A new commitment to community development

Universities have a long history as real estate developers, and in many cases, they hold substantial amounts of urban real estate. One of the largest urban university landholders is New York University, which owns or occupies 171 buildings covering roughly 15 million square feet, estimated to be worth $15 billion, and has plans in place to add 2 million more square feet. Columbia University, which is currently in the midst of a massive expansion in Manhattanville many fear will further gentrify West Harlem, has even more.

Part of the catalyst for the last decade’s wave of university-led development of startup spaces and incubation hubs comes from the changing conditions in big cities, which in the last 10 to 15 years have seen populations begin to rebound, real estate appreciate, and the creative class concept of economic growth take off. Many companies are now flocking back to downtowns from the suburbs.

But before the rebound, the landscape was different. When companies and white-collar workers seemed to be leaving cities behind, universities remained. According to Wim Wiewel, current president of Lewis & Clark University and co-editor of The University as Urban Developer, schools had a surplus of land and a need to create an attractive community for students and faculty. They did so by investing in and rebuilding surrounding communities.

“The options they had were to put up walls and defend the campus, which didn’t turn out to be a terribly great strategy, or engage with the community that surrounds them,” says Armando Carbonell, a senior fellow at the Lincoln Institute of Land Policy.

Universities are already physically invested in their neighborhoods, with jobs, facilities, and students, so they don’t always have alternatives to developing downtown. Regardless, universities’ oversized urban footprints—a university is now the largest employer in two-thirds of America’s 100 largest cities, and U.S. schools collectively employ 4 million people and spend over $43 billion each year—give them a unique level of resources with which to help cities succeed.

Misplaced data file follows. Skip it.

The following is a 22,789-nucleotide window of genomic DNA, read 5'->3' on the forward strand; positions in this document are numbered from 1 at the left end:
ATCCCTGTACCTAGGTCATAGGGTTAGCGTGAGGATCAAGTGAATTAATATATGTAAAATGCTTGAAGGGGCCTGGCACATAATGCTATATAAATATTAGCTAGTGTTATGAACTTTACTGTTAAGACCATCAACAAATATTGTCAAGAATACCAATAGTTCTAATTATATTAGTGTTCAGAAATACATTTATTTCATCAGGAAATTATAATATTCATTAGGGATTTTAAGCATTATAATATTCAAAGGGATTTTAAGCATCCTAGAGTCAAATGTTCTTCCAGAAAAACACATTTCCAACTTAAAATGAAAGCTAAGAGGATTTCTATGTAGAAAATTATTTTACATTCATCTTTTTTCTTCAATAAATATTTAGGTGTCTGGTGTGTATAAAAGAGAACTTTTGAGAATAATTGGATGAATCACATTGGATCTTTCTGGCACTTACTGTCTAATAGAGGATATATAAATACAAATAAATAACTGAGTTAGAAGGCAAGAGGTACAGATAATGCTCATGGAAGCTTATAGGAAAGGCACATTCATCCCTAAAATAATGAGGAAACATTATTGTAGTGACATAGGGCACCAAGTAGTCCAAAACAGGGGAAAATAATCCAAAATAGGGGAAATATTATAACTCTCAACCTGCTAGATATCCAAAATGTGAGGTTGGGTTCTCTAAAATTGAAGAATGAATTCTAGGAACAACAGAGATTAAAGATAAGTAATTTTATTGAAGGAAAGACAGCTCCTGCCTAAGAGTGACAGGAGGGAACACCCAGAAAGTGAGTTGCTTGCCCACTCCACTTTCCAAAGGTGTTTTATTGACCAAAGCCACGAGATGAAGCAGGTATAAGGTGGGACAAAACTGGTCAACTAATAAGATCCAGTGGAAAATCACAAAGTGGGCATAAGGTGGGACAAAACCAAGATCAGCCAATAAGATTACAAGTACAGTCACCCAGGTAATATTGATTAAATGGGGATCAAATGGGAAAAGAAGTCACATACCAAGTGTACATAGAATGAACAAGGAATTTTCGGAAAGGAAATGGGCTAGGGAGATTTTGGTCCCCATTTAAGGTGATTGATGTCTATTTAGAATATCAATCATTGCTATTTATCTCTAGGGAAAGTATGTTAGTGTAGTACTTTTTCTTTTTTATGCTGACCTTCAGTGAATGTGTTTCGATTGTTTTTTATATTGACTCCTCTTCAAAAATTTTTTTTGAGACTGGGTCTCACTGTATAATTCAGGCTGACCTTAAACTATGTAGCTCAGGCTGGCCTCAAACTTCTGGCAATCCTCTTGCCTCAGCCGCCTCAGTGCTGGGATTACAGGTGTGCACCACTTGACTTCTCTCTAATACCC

“It’s a somewhat self-serving situation,” says Haar. “But at the same time, the university actually has the capacity. There’s definitely a savior narrative in there that’s historically had some problems, but there have been moments in time where a university is one of the few things left in a neighborhood or city to build off of.”

The pace of change and development has sped up in the last decade, according to NLC’s Andes. Consider huge developments like Harvard University’s Allston Yards development, an enterprise and tech center being described as a “new neighborhood.” He says that of the roughly 200 institutions of higher learning across the country that spend $50 million or more a year on research, maybe 5 to 10 percent were focused on the innovation and entrepreneurship economy five years ago. Now, that’s closer to 30 percent.

That’s shifted the real estate focus of universities from expanding residential space into something more akin to placemaking and economic development.

Columbia University’s Manhattanville Campus.
Nathan Kensinger

“For a huge number of universities making this shift, investing in new physical infrastructure is important but difficult,” Andes says. “They often don’t have the right spaces for startups or other nontraditional activities. That’s why pooling resources off campus can be important.”

In addition to the building boom near campuses, the premium placed on innovation has led to a new generation of satellite campuses. One of the most prominent is on Manhattan’s Roosevelt Island, currently the home of a new Cornell Tech campus.